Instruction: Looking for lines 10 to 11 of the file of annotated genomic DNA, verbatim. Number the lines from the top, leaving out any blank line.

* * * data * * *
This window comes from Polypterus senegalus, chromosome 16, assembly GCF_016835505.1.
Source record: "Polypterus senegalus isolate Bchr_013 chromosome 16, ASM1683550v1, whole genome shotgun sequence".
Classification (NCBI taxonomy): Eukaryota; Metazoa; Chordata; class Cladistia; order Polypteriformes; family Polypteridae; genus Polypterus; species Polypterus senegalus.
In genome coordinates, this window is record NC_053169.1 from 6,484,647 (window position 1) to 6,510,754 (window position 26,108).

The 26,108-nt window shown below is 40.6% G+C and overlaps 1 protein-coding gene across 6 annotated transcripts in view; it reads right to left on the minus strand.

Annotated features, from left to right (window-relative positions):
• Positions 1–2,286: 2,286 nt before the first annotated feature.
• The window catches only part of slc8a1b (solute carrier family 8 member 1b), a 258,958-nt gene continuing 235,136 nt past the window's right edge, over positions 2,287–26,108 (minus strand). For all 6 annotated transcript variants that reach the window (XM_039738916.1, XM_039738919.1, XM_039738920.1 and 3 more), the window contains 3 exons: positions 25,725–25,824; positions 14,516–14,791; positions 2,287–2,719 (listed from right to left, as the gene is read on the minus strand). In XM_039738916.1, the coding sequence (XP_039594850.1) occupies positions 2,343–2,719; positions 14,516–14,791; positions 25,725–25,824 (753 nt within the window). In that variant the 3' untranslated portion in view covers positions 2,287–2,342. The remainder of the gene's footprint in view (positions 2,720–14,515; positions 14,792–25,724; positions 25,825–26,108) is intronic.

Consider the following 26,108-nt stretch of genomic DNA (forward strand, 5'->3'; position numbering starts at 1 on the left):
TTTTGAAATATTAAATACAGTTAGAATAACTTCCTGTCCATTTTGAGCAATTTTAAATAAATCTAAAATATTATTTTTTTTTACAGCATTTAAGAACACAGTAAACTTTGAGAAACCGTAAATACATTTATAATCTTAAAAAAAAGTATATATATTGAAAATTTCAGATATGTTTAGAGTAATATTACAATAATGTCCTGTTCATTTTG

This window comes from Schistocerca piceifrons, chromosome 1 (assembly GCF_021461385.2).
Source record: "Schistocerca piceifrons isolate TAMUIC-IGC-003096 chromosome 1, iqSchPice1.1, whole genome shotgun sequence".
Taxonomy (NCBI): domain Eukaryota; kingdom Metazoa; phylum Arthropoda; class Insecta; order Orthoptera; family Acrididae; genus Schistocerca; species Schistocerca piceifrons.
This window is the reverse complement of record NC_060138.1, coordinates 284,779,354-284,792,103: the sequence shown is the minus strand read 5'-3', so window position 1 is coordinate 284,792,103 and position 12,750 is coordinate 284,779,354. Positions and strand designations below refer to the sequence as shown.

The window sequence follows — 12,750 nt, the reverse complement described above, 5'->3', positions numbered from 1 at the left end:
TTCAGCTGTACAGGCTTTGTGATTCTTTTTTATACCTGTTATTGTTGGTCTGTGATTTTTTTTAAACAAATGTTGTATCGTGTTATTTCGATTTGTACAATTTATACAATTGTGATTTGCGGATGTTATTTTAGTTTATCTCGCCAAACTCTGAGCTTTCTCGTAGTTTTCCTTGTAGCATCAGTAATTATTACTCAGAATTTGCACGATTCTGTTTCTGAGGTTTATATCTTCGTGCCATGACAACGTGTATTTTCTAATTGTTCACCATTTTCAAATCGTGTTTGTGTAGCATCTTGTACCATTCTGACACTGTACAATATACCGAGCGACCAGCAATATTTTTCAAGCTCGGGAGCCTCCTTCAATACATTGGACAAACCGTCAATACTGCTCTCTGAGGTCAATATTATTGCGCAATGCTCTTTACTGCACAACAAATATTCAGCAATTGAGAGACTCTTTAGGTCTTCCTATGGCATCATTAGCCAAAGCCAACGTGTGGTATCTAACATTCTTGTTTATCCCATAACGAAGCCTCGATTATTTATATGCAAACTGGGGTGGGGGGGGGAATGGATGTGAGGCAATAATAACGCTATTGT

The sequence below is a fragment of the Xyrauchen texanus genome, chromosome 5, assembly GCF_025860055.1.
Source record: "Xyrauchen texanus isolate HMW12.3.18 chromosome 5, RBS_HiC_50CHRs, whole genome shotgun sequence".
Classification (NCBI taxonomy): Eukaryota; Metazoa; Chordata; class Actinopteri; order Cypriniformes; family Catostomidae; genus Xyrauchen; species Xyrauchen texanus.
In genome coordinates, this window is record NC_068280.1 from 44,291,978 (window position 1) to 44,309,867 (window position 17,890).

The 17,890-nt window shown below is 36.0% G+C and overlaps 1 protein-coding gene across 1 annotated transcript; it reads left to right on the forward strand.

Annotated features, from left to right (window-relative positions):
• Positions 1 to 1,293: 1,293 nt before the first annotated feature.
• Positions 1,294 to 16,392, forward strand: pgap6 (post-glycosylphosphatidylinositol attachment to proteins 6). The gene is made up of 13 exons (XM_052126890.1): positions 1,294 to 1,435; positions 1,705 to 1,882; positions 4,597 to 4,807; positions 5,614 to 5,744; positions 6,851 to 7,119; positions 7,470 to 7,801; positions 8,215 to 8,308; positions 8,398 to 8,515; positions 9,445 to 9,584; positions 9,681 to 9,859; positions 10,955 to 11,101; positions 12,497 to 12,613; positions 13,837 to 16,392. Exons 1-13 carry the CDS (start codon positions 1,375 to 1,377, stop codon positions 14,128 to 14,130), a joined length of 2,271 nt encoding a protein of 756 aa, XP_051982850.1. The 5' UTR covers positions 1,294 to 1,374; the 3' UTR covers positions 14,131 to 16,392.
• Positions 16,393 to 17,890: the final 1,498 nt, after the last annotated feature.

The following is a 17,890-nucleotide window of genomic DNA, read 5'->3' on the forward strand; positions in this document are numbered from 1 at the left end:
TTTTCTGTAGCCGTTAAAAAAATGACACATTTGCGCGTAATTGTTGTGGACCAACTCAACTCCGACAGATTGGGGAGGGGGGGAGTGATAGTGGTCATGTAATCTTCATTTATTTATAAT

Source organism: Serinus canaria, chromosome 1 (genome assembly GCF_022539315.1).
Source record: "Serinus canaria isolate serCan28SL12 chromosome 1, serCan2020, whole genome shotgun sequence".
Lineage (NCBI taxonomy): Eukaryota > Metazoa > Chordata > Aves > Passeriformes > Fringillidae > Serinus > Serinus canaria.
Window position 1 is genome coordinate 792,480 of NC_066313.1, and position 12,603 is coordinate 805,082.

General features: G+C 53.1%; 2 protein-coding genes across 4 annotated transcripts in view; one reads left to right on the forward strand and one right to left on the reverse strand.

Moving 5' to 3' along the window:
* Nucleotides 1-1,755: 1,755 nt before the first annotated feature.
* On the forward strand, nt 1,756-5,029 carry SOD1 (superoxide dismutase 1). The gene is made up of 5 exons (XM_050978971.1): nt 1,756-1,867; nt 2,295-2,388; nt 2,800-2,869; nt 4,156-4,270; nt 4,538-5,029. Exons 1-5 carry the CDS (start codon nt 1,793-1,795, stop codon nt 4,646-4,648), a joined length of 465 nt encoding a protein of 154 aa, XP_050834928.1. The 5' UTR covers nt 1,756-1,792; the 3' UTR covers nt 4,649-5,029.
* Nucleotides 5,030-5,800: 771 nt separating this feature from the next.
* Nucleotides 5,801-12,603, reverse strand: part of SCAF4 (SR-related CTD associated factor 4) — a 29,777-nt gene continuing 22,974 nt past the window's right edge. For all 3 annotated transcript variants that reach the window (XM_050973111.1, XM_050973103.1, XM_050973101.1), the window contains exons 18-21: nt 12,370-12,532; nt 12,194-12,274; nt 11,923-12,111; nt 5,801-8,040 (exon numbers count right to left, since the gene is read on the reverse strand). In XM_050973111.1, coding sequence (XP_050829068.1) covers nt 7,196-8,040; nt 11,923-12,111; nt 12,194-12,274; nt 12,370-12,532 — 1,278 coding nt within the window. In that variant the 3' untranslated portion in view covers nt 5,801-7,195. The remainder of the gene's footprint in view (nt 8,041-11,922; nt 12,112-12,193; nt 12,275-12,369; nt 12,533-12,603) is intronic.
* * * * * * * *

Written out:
TTTTGAAATATTAAATACAGTTAGAATAACTTCCTGTCCATTTTGAGCAATTTTAAATAAATCTAAAATATTATTTTTTTTTACAGCATTTAAGAACACAGTAAACTTTGAGAAACCGTAAATACATTTATAATCTTAAAAAAAAGTATATATATTGAAAATTTCAGATATGTTTAGAGTAATATTACAATAATGTCCTGTTCATTTTG

This window comes from Schistocerca piceifrons, chromosome 1 (assembly GCF_021461385.2).